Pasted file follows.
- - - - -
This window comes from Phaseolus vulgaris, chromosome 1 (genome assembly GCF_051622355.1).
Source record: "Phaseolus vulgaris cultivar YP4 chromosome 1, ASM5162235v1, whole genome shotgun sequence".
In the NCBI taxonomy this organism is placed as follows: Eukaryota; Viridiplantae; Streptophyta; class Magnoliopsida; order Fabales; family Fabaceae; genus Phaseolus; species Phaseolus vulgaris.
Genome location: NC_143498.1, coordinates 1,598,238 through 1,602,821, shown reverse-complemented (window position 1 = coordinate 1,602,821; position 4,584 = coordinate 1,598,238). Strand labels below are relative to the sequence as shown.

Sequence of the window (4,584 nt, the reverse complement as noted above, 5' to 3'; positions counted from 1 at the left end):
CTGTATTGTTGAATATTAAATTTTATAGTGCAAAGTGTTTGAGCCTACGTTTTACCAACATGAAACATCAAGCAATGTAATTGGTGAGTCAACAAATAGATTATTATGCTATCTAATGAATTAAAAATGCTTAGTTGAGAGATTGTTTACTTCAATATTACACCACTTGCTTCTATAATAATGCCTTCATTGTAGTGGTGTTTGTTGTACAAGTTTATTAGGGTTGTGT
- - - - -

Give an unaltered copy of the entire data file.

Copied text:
This window comes from Phaseolus vulgaris, chromosome 1 (genome assembly GCF_051622355.1).
Source record: "Phaseolus vulgaris cultivar YP4 chromosome 1, ASM5162235v1, whole genome shotgun sequence".
In the NCBI taxonomy this organism is placed as follows: Eukaryota; Viridiplantae; Streptophyta; class Magnoliopsida; order Fabales; family Fabaceae; genus Phaseolus; species Phaseolus vulgaris.
Genome location: NC_143498.1, coordinates 1,598,238 through 1,602,821, shown reverse-complemented (window position 1 = coordinate 1,602,821; position 4,584 = coordinate 1,598,238). Strand labels below are relative to the sequence as shown.

Sequence of the window (4,584 nt, the reverse complement as noted above, 5' to 3'; positions counted from 1 at the left end):
CTGTATTGTTGAATATTAAATTTTATAGTGCAAAGTGTTTGAGCCTACGTTTTACCAACATGAAACATCAAGCAATGTAATTGGTGAGTCAACAAATAGATTATTATGCTATCTAATGAATTAAAAATGCTTAGTTGAGAGATTGTTTACTTCAATATTACACCACTTGCTTCTATAATAATGCCTTCATTGTAGTGGTGTTTGTTGTACAAGTTTATTAGGGTTGTGT